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Old July 30 2012, 06:03 PM   #78
Lapis Exilis
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Re: Your favourite Batman...

stj wrote: View Post
....acknowledges the supreme force of will of the character....In contrast he notes that the Batman of today's comics can command the attention of superpowered beings and "send a chill down every spine there - despite having no powers of his own - by his mere presence and force of personality."

Anders is most definitely talking about charisma. And if "supreme force of will" was supposed to just means the will to continue, it is a remarkably misleading way of putting it. The sensible reading is that "force of will" means the ability of the will to actually change things. And "supreme" would mean supreme.
Ah, sorry - I see where you got the idea now. I was pulling quotes from several paragraphs under that main point. You are correct that in the quote I put up about Batman of the comics now, Anders is referencing a kind of charisma, which is way overplayed by a lot of writers these days, and comes off as pretty ridiculous. However, before he gets into that he speaks more of the kind of will I and Christopher described. Personally, I find that a more compelling part of a heroic character, because, as you say, the kind of charisma referenced doesn't actually exist and only serves to create a cartoon.

Part of the appeal of Batman is that a hero would take on thugs on their own turf and beat them and save those of us who couldn't. Street criminals stand for anyone who would use violence or threats of violence against us, something we all know of from the playground. I think nowadays some people have a resistance to admitting to feeling weak and powerless and daydreaming of being saved. Cosmic conquest is more rewarding I suppose.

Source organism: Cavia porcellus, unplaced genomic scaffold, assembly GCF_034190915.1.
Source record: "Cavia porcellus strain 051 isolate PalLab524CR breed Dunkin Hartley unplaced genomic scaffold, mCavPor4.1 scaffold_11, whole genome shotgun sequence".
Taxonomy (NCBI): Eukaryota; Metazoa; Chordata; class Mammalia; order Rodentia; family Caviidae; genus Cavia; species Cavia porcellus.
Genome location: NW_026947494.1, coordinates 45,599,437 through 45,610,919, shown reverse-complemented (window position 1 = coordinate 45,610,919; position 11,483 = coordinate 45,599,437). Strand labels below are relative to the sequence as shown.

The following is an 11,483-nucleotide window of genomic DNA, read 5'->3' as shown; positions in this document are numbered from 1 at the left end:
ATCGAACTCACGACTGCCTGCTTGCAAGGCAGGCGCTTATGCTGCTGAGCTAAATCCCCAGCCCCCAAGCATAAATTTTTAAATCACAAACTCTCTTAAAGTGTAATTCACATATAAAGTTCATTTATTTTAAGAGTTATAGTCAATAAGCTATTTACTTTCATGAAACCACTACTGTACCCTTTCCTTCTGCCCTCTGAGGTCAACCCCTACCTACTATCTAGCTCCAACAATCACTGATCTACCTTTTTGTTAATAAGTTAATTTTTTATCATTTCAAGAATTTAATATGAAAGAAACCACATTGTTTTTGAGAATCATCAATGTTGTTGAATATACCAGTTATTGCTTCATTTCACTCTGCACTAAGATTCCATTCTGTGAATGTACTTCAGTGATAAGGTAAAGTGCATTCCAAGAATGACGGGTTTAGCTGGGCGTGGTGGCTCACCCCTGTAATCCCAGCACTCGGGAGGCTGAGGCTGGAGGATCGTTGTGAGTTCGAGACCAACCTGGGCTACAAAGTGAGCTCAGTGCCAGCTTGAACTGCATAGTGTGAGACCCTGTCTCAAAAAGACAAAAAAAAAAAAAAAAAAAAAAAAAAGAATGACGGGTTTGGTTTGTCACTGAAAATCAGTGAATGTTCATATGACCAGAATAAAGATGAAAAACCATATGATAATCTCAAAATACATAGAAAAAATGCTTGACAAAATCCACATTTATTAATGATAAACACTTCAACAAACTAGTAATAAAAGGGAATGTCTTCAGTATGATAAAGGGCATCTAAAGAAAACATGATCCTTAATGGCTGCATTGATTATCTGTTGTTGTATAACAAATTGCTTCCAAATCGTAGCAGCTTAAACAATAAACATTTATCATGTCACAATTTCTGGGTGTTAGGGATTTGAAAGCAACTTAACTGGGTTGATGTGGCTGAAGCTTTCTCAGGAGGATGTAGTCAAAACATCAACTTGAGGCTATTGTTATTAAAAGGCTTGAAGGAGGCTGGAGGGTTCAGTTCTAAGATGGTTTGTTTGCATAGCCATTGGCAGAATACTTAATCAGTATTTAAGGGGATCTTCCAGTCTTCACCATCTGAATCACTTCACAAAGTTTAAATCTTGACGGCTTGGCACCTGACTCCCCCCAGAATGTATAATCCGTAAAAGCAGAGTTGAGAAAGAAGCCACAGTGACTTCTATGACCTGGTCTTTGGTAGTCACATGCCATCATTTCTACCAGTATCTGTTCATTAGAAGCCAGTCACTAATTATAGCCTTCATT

The two are not mutually exclusive by any means. Batman, or most any superhero, works as a wish fulfillment fantasy of someone to save us and/ or of being the one who saves people - but, like Ahab, can also be read in a grand symbolical manner if the material is there. It may be why Batman has a flexibility and resonance lacking in some other superheroes. With a deeply personal, all-consuming mission at the core of the story, you can alter a lot of details and keep the essence of the character. In contrast, Superman works on the same wish fulfillment level, but he saves people because he can, not because he is driven to. He's not engaged in anything that could be read as trying to prove something to himself, anyone else, or the cosmos.

You may not care for the symbolic reading of Batman or Moby Dick - that's the nice thing about stories, you can pay attention to what resonates for you and ignore the rest.
Because I have found I can tolerate being judged far better than I can being of no consequence. - Spock, World Enough and Time, Star Trek: New Voyages
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